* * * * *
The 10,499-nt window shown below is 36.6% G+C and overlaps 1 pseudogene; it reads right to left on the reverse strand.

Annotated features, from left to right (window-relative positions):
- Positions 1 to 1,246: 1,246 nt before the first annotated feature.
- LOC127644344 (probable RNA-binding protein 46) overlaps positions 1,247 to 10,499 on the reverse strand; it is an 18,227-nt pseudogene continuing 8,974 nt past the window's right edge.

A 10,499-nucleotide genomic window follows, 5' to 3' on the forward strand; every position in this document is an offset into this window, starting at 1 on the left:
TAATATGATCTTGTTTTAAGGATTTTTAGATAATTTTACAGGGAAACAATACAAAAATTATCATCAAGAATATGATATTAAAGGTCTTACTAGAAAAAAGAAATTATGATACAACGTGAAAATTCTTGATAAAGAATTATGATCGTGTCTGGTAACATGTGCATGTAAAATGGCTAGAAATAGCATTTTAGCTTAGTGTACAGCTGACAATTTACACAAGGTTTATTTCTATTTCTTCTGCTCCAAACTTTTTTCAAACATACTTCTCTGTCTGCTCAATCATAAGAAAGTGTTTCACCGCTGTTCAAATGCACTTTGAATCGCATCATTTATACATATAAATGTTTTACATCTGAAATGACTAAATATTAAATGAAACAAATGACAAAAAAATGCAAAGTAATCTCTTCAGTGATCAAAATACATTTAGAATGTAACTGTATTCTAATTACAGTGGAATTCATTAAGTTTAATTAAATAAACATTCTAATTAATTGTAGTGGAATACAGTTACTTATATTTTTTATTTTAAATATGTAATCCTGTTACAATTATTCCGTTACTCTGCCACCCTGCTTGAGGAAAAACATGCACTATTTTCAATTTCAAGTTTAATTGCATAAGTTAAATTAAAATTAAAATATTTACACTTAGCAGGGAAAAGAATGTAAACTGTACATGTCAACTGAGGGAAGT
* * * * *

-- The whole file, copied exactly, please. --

The 10,499-nt window shown below is 36.6% G+C and overlaps 1 pseudogene; it reads right to left on the reverse strand.

Annotated features, from left to right (window-relative positions):
- Positions 1 to 1,246: 1,246 nt before the first annotated feature.
- LOC127644344 (probable RNA-binding protein 46) overlaps positions 1,247 to 10,499 on the reverse strand; it is an 18,227-nt pseudogene continuing 8,974 nt past the window's right edge.

A 10,499-nucleotide genomic window follows, 5' to 3' on the forward strand; every position in this document is an offset into this window, starting at 1 on the left:
TAATATGATCTTGTTTTAAGGATTTTTAGATAATTTTACAGGGAAACAATACAAAAATTATCATCAAGAATATGATATTAAAGGTCTTACTAGAAAAAAGAAATTATGATACAACGTGAAAATTCTTGATAAAGAATTATGATCGTGTCTGGTAACATGTGCATGTAAAATGGCTAGAAATAGCATTTTAGCTTAGTGTACAGCTGACAATTTACACAAGGTTTATTTCTATTTCTTCTGCTCCAAACTTTTTTCAAACATACTTCTCTGTCTGCTCAATCATAAGAAAGTGTTTCACCGCTGTTCAAATGCACTTTGAATCGCATCATTTATACATATAAATGTTTTACATCTGAAATGACTAAATATTAAATGAAACAAATGACAAAAAAATGCAAAGTAATCTCTTCAGTGATCAAAATACATTTAGAATGTAACTGTATTCTAATTACAGTGGAATTCATTAAGTTTAATTAAATAAACATTCTAATTAATTGTAGTGGAATACAGTTACTTATATTTTTTATTTTAAATATGTAATCCTGTTACAATTATTCCGTTACTCTGCCACCCTGCTTGAGGAAAAACATGCACTATTTTCAATTTCAAGTTTAATTGCATAAGTTAAATTAAAATTAAAATATTTACACTTAGCAGGGAAAAGAATGTAAACTGTACATGTCAACTGAGGGAAGT